Kings XI Punjab v Kolkata Knight Riders, IPL 2010, Mohali March 27, 2010

Kolkata secure much-needed victory

Kolkata Knight Riders 183 for 5 (Tiwary 75*, Ganguly 50) beat Kings XI Punjab144 for 6 (Sangakkara 30) by 39 runs
Scorecard and ball by ball details
How they were out

Sourav Ganguly hit a composed half-century and Manoj Tiwary exploded after a slow start to boost Kolkata Knight Riders to 183, a total beyond the reach of a listless Kings XI Punjab. It was a mediocre game, especially from Punjab, who were so painfully slow that they fell out of the reckoning very early in the chase.

It made for strange viewing that no one took ownership of the chase as the game kept slipping away from Punjab. Yuvraj Singh and Manvinder Bisla hit a few boundaries early on in the piece but both fell to Ajit Agarkar - Manoj Tiwary held on to a splendid running catch at deep midwicket to remove Yuvraj - and the chase started to derail. What baffled was the approach of Kumar Sangakkara and Mahela Jayawardene, who allowed the pressure to mount. They didn't go for any big shots and left themselves with too much to do in the end. With the run-rate mounting at an exponential rate, both fell while going for high-risk shots: Jayawardene moved outside off stump and couldn't connect with the paddle shot, and Sangakkara was stumped as he lost balance while going for a reverse slog. Game over.

The victory, though, was set up by Kolkata's batting, led by Ganguly and Tiwary. It was an interesting innings: just when the visitors were letting things slip, they would attack. Their batting graph resembled a sine curve: Kolkata attacked at the top before they suddenly lost steam and meandered for a while, but they picked up the momentum after the first time-out. They slowed down once again towards the end but Tiwary looted 21 runs in the final over, bowled by Irfan Pathan, to regain lost ground.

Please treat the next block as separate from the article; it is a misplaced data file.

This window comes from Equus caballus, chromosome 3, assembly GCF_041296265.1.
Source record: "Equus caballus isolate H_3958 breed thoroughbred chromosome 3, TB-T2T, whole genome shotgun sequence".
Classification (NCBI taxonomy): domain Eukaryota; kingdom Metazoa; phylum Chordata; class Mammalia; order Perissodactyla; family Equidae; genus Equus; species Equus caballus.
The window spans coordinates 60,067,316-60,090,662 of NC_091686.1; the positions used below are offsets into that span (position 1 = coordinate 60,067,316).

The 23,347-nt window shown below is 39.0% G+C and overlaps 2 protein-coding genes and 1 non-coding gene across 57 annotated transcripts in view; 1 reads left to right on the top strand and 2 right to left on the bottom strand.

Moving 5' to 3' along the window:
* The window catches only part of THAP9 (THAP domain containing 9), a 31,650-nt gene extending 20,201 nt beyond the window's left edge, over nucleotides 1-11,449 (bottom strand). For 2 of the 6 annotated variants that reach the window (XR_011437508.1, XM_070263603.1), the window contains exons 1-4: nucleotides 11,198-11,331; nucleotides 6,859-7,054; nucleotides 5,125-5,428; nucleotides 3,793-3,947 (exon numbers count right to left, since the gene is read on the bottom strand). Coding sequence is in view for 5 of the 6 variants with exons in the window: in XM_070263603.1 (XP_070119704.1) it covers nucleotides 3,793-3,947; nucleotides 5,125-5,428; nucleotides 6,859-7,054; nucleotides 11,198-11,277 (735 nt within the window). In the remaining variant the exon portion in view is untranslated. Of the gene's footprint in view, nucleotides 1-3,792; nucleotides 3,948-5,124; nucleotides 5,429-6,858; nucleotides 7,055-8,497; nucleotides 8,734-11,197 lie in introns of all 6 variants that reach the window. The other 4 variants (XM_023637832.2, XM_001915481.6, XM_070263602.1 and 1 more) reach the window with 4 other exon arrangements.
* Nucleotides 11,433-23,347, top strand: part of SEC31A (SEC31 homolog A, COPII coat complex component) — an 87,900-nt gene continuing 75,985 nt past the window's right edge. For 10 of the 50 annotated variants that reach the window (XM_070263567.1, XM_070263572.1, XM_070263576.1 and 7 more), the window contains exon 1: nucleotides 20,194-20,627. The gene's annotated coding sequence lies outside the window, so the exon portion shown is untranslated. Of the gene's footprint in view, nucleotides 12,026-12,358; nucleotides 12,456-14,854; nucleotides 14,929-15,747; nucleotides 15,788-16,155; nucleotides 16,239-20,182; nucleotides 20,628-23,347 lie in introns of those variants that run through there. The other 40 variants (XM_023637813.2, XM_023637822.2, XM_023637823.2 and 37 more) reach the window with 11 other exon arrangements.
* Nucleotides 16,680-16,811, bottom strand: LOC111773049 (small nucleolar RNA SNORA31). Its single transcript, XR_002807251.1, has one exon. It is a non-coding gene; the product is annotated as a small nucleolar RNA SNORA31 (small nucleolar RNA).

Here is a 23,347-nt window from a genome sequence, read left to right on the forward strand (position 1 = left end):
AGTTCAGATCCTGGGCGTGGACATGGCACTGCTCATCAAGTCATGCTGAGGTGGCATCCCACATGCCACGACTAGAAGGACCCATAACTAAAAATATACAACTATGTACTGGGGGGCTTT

The start too was frenetic with Brett Lee's first over on comeback going for 19 runs. Chris Gayle hit some smashing drives but, to be fair to the bowler, there was an edged boundary and a yorker that went for four byes as well. And when Ganguly went after Pathan in the second over, lifting him over cover and smashing him to the straight boundary, Kolkata had reached a healthy 27 for 0, but suddenly, against the run of play, they started to slow down.

Shalabh Srivastava struck for Punjab, removing Gayle with more than little help from Bisla, who charged to his left on the deep square-leg boundary and lunged as the ball swerved away from him to take a stunning two-handed catch. Ganguly collected a couple of boundaries but, with Tiwary struggling at the start, the run-rate started to dip. There were 27 dot balls in the first ten overs, nearly five full overs of stagnation, but the time-out allowed Kolkata to regroup and come out firing.

All of a sudden, Tiwary started finding his touch and two shots in particular showcased his skill. The first was against a near yorker-length delivery well outside off, he reached out to crash it to cover boundary. The second was even better. Ravi Bopara's yorker was heading towards off and middle, when Tiwary crouched to play a delicate late-cut to the third-man boundary. In between, he swung over midwicket, and backed away from the stumps to drive through off. Ganguly lashed out at Piyush Chawla, lofting and flaying him for boundaries and runs started to come in a flood.

However, Kolkata lost momentum again after the fall of Ganguly - hitting Pathan to long-off. From 124 for 2 in 14 overs, they slowed down to 162 for 4 in 19. Tiwary then took Pathan apart in the final over, smashing four boundaries - a pulled six after which he backed away to find the wide long-off boundary repeatedly. The brutal finish seemed to have sucked out the spirit from Punjab, who dawdled in the chase.

Sriram Veera is a staff writer at Cricinfo